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Best PCIe Card: ~$300 To $400

Best Graphics Cards For The Money: December '09
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Best PCIe Card For ~$310: None

Honorable Mention: Radeon HD 5850

Exceptional 1920x1200 performance, 2560x1600 in most titles

Radeon HD 5850
Codename: RV870 "Cypress"
Process: 40nm
Universal Shaders: 1,440
Texture Units: 72
ROPs: 32
Memory Bus: 256-bit
Core Speed MHz: 725
Memory Speed MHz: 1,000 (4,000 effective)
DirectX/Shader Model: DX 11/SM 5.0

The new Radeon HD 5850 has some definite advantages over a pair of GeForce GTX 260s in SLI or a pair of Radeon HD 5770s in CrossFire. It doesn't need a CrossFire-compatible motherboard, it uses a lot less power thanks to its 40nm manufacturing process, and it sports DirectX 11 capabilities (plus Eyefinity).

Unfortunately, scant availability forces us to relegate the Radeon HD 5850 to Honorable Mention status until it can be purchased without having to fight for it.

Read our full review of ATI's Radeon HD 5850 for more information on the card and its accompanying architecture.

Best PCIe Card For ~$330: Tie

At approximately the same price,  these options retain the same advantages of their single-card counterparts: two GeForce GTX 260s offer SLI compatibility, PhysX, and GeForce 3D Vision support, and two Radeon HD 5770s offer DirectX 11, Eyefinity, and high-def audio bitstreaming to CrossFire-compatible motherboard users. A good case can be made for either of these options, and none of them are a poor choice. Just pick your poison.

2 x GeForce GTX 260 in SLI (Check Prices)

Exceptional 1920x1200 performance, good 2560x1600 performance in most titles

2x GeForce GTX 260 in SLI
Codename: 2 x GT200b
Process: 55nm
Universal Shaders: 432 (2 x 216)
Texture Units: 144 (2 x 72)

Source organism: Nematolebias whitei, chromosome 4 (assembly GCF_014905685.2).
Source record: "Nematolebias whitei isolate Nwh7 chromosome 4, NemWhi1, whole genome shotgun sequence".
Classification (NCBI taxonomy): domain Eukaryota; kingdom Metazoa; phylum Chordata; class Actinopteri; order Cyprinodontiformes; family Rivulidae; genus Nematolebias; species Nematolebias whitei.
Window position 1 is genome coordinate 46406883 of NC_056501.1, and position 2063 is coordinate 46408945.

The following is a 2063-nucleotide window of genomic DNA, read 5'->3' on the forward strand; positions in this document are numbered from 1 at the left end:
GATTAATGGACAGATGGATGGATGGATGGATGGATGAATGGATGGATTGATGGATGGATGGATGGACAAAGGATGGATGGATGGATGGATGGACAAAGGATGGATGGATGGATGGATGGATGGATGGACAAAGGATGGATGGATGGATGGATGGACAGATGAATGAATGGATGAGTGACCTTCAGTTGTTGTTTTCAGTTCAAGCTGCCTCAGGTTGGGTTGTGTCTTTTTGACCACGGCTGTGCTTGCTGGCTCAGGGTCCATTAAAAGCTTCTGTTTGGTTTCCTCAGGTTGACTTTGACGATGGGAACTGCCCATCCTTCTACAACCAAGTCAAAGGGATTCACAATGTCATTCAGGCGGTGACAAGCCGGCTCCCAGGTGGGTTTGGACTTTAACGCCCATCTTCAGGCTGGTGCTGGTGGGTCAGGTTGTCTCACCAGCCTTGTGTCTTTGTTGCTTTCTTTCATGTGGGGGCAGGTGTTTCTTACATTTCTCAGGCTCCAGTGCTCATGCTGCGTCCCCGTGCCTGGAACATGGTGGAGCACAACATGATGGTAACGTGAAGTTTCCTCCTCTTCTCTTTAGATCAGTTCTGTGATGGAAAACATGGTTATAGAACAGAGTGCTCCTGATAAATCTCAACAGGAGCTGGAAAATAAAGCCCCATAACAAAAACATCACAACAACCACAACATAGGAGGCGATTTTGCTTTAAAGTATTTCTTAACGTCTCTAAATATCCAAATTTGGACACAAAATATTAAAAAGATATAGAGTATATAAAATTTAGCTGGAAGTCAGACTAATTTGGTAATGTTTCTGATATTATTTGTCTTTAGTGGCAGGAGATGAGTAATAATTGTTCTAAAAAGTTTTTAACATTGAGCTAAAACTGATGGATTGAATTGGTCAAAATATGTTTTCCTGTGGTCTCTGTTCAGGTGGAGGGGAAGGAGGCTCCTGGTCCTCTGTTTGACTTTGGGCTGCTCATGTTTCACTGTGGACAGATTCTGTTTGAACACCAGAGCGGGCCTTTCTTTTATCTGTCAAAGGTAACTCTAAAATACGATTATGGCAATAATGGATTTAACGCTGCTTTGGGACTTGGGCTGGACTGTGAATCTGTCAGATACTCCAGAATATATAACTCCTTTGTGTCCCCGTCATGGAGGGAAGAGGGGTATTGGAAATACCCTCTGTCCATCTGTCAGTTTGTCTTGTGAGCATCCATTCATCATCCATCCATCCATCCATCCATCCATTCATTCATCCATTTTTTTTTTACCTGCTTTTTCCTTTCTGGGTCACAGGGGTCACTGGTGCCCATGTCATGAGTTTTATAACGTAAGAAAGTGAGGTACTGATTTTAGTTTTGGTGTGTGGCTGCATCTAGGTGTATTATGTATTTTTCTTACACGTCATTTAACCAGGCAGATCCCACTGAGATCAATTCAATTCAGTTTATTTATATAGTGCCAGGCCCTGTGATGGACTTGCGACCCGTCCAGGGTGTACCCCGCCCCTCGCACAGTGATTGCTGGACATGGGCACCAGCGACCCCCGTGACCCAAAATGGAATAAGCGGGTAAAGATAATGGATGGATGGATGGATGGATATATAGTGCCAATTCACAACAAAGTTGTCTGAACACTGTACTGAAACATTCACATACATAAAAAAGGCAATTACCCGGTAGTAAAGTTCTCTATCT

ROPs: 56 (2 x 28)
Memory Bus: 448-bit
Core Speed MHz: 576
Memory Speed MHz: 999 (1,998 effective)
DirectX/Shader Model: DX 10/SM 4.0

Nvidia doesn't have a DirectX 11-class architecture yet, so if you're going to sink $300+ into DirectX 10 hardware, do so knowing that there are competing DirectX 11 boards available in the same price range.

A pair of Radeon HD 5770s won't offer quite the same level of performance as two GeForce GTX 260s in SLI; that's the trade-off for more modern functionality, though.

2 x Radeon HD 5770 in CrossFire (Check Prices)

Exceptional 1920x1200 performance, good 2560x1600 performance in most titles

2x Radeon HD 5770 in CrossFire
Codename: 2 x RV840 "Juniper"
Process: 40nm
Universal Shaders: 1,600 (2 x 800)
Texture Units: 80 (2 x 40)
ROPs: 32 (2 x 16)
Memory Bus: 128-bit
Core Speed MHz: 850
Memory Speed MHz: 1,200 (4,800 effective)
DirectX/Shader Model: DX 11/SM 5.0

The new Radeon HD 5770 sports added benefits over its GeForce GTX 260 competition: DirectX 11, triple display outputs, and the ability to bitstream high-definition audio content from Blu-ray movies contribute significant value to ATI's newest mainstream graphics cards. For those seeking long-term DirectX 11 compatibility, this might be the more attractive option.

Read our full review of ATI's Radeon HD 5770 for more information on the card and its accompanying architecture.

Best PCIe Card For ~$400:

Two Radeon HD 4890 cards in CrossFire Configuration (Check Prices)

Good 2560x1600 performance in most games

2 x Radeon HD 4890 in CrossFire Configuration
Codename: 2 x RV770
Process: 55nm
Universal Shaders: 1,600 (2 x 800)
Texture Units: 80 (2 x 40)
ROPs: 32 (2 x 16)
Memory Bus: 256-bit
Core Speed MHz: 850
Memory Speed MHz: 975 (3,900 effective)
DirectX/Shader Model: DX 10.1/SM 4.1

Two Radeon HD 4890 cards should, on average, perform on par or better than a single GeForce GTX 295, and will definitely beat out a single Radeon HD 5870. Plus, these Radeons cost less than either option. If you have a CrossFire-compatible motherboard and want some serious performance at high resolutions, this route is the way to go.

Read our full review of ATI's Radeon HD 4890 for more information on the card and its accompanying architecture.

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